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Learning to Teach/Teaching to Learn

By John S. O'Connor

Last weekend my son announced that his 6th grade class was about to start a poetry unit. I thought I knew what this meant, having done guest spots in my kids’ classes since they were in nursery school. So, I asked my son to give me some lead-time to arrange my schedule for a visit. But this year would be different, I quickly learned. This year, HE was going to lead the class.

This was not cockiness on his part by any means. It was just that he’d seen me lead workshops before (in earlier classes and at local libraries), and it hadn’t frankly seemed so hard. So, he volunteered, and his teacher gamely agreed. He would lead two classes back-to-back.

I was insanely thrilled, of course, but also a little nervous. What if things went badly? What if he decided there really wasn’t much to this teaching poetry business after all? The night before the class we ran through some possible lessons he might try. We chose fun, short exercises that involved the whole class and steered away from projects that involved a lot of handwriting on the board.

We settled on a descriptive writing exercise and an acrostic poem. I tried to give some pointers – make sure everyone speaks, be patient after asking a question (silence often means thinking), and above all be encouraging. I was trying to model this advice with him as we prepared, but he seemed ready.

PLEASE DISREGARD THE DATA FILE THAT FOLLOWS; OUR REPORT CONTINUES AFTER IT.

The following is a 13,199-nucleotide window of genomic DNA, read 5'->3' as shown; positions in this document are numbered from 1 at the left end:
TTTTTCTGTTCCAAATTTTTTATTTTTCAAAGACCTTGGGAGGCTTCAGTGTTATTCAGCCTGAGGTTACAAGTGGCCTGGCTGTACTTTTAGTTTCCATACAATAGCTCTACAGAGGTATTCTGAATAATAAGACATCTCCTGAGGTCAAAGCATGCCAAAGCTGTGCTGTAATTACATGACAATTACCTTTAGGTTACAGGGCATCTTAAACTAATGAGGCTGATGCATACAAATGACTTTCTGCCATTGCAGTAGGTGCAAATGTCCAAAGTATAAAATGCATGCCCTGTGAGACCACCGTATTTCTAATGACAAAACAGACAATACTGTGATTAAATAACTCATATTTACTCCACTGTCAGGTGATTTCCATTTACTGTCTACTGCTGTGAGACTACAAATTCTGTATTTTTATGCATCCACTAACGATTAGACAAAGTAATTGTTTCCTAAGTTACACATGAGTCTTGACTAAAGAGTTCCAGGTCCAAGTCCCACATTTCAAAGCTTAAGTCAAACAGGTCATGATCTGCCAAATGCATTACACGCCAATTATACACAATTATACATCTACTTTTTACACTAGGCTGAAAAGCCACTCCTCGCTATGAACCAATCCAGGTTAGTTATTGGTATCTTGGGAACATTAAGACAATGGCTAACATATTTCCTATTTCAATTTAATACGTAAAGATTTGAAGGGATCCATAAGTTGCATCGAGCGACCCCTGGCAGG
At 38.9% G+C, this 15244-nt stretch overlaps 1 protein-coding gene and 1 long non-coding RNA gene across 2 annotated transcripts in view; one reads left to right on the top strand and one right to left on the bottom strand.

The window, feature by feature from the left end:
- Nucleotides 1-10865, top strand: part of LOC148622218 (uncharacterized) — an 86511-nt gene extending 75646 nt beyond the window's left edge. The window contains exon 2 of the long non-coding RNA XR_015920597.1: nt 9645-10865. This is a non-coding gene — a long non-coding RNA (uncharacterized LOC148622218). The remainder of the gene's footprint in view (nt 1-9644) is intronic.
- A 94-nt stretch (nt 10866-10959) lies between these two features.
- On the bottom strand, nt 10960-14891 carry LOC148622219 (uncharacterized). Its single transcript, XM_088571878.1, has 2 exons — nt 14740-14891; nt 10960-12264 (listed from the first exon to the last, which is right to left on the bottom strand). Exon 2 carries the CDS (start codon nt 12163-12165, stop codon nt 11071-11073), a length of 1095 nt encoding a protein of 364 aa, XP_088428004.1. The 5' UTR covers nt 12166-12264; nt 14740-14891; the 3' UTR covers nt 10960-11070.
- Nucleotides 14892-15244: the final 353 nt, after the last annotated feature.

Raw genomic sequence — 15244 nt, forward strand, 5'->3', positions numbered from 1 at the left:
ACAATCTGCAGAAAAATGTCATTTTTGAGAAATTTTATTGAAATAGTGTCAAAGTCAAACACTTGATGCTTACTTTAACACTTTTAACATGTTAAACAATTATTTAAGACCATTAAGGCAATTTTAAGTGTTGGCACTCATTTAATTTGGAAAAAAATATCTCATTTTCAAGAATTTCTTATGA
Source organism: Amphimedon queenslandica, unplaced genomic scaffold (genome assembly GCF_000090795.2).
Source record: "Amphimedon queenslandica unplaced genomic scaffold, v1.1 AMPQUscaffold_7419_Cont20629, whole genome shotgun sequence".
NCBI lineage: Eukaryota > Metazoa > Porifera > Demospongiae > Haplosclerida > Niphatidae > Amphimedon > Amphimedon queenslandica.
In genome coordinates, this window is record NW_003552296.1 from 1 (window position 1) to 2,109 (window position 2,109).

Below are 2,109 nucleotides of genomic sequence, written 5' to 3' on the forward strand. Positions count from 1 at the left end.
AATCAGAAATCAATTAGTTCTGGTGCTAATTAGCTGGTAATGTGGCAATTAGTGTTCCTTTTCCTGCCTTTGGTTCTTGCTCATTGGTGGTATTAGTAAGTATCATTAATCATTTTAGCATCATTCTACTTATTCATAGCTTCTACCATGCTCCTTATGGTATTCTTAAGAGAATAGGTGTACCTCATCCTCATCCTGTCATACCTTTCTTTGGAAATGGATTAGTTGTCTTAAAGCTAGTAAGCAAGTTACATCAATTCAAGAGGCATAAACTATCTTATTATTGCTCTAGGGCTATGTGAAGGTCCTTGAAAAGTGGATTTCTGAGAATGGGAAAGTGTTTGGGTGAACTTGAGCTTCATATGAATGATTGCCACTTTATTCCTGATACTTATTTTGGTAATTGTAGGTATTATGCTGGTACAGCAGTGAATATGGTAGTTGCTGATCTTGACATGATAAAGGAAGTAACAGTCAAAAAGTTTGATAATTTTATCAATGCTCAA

Since I was dying to find out how it went, I asked right away before even saying hello. The first class was great he said, but the second class was a pretty rough. “Has that ever happened to you?”

“No, never,” I said, “but I’ve heard of other people having such problems.” Of course I copped to similar difficulties. I admitted that I rarely make it through a day of teaching 5 classes without feeling that at least one – and sometimes all 5 of them – could have gone better.

But this is what I love about teaching. There’s no way to “get everything right.” If there were, the job wouldn’t be nearly as fun. Every time anything changes — different students, different texts – everything seems to change. It’s like the sudden twist of some giant kaleidescope – and the fun part is creating coherence and finding beauty in the new pattern of ideas that emerges.

I’m not sure my son has any interest in teaching or writing. (Last I heard he wanted to be a double agent or a short order cook!) But I can’t imagine a more fulfilling life than creating art and making meaning with other people every day.


Posted in Uncategorized on Sunday, December 6th, 2009 by John S. O'Connor.